The results of the study
“For people with heart disease, in the morning an increase in heart rate together with other changes in the blood stream results in an activation of cells. This leads to the formation of small clots which may cause blockage of the blood vessels. This could result in heart attack or stroke,” says lead researcher Dr Jesmond Dalli from Queen Mary’s William Harvey Research Institute.
Dr Dalli and his team carried out a study involving healthy participants and those with cardiovascular disease.
The research looked into resolvins, a substance made by our immune cells from an omega-3 fatty acid. Resolvins are important in controlling blood cells and protecting the body from immune cell inflammation. Results from the study showed that resolvins peaked in healthy volunteers in the mornings, but less so in those with cardiovascular disease.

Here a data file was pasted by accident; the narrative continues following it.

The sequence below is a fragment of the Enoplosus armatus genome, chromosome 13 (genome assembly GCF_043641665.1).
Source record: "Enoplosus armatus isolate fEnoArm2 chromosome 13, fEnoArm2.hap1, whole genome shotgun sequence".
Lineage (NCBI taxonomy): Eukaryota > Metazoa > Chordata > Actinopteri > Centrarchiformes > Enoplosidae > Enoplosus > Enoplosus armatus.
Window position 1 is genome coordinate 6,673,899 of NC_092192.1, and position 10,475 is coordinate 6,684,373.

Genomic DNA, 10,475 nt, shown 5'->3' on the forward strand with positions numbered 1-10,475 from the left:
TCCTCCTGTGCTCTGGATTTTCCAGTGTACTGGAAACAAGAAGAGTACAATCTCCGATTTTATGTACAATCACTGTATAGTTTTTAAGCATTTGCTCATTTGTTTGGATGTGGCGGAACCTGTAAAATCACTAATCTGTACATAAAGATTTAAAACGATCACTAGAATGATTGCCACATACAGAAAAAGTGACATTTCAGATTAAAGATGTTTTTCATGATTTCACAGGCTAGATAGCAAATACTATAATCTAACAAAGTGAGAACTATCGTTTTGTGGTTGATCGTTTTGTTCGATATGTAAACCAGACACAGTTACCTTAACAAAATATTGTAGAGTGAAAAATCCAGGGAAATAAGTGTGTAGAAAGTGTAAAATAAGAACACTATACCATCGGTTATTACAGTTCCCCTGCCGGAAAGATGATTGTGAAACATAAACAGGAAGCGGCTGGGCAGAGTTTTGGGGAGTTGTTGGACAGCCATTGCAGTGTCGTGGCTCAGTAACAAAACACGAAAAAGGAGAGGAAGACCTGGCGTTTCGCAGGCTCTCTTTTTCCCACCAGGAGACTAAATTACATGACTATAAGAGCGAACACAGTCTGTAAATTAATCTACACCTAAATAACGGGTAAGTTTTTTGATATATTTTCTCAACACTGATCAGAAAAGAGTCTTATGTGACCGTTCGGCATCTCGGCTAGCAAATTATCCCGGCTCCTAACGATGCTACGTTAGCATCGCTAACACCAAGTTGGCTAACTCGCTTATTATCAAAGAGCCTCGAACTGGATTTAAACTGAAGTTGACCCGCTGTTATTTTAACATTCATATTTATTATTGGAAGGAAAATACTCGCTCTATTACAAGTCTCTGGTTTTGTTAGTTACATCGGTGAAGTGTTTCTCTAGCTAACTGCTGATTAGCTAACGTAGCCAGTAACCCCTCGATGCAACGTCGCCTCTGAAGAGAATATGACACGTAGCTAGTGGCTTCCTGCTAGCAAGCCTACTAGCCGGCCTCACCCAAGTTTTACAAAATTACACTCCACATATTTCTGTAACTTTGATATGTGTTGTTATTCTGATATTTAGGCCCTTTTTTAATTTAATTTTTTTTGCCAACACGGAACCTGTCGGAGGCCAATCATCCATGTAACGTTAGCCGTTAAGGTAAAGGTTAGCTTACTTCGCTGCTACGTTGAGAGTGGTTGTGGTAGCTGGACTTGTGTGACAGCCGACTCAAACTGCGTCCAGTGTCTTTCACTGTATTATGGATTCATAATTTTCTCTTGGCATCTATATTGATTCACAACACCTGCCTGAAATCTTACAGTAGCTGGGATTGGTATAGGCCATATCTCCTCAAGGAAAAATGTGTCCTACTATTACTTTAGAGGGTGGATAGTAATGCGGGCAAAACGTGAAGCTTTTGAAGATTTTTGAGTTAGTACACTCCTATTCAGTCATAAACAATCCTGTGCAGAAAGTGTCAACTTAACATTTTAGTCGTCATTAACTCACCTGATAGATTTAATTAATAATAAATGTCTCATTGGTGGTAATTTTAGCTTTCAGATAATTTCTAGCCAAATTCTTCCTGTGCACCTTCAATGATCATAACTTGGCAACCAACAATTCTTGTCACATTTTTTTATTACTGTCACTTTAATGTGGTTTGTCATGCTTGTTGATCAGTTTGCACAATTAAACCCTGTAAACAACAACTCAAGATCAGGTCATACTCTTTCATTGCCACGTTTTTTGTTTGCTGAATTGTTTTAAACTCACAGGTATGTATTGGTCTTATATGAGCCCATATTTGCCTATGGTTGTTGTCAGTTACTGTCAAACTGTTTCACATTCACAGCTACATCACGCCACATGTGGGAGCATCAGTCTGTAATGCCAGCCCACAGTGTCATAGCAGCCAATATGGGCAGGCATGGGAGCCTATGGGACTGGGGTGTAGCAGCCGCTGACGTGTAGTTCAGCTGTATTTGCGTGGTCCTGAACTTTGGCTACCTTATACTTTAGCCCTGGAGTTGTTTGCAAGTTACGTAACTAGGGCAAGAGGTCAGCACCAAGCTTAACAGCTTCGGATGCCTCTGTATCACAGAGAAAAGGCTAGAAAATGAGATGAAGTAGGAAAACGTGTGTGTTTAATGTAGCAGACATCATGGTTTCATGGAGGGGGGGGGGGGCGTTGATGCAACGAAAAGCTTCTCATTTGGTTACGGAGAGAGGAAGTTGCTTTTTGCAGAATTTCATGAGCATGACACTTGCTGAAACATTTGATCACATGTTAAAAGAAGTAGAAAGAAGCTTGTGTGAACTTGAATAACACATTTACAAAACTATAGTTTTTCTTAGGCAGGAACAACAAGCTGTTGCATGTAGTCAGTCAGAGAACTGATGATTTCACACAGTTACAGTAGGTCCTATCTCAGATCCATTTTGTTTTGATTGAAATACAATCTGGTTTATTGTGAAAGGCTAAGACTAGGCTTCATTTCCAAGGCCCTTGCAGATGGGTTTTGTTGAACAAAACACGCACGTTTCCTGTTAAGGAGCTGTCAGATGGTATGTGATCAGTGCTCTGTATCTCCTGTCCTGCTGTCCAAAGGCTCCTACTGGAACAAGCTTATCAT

"This helps us to understand how cardiovascular disease may occur, and uncover potential new ways to identify, treat and prevent it."Dr Jesmond Dalli, Lead Researcher
Uncovering ways to prevent cardiovascular disease
“We were surprised to discover that a small group of molecules, previously thought not to have any clinical importance, actually appears to control this vital cell activation process. This helps us to understand how cardiovascular disease may occur, and uncover potential new ways to identify, treat and prevent it,” adds Dalli.
Our funding of £495,000 helped Dr Dalli to set up the Lipidomics Unit, purchasing the equipment that has allowed this study to take place. Other funding came from the European Research Council, Wellcome Trust, Medical Research Council and Science Foundation Ireland.
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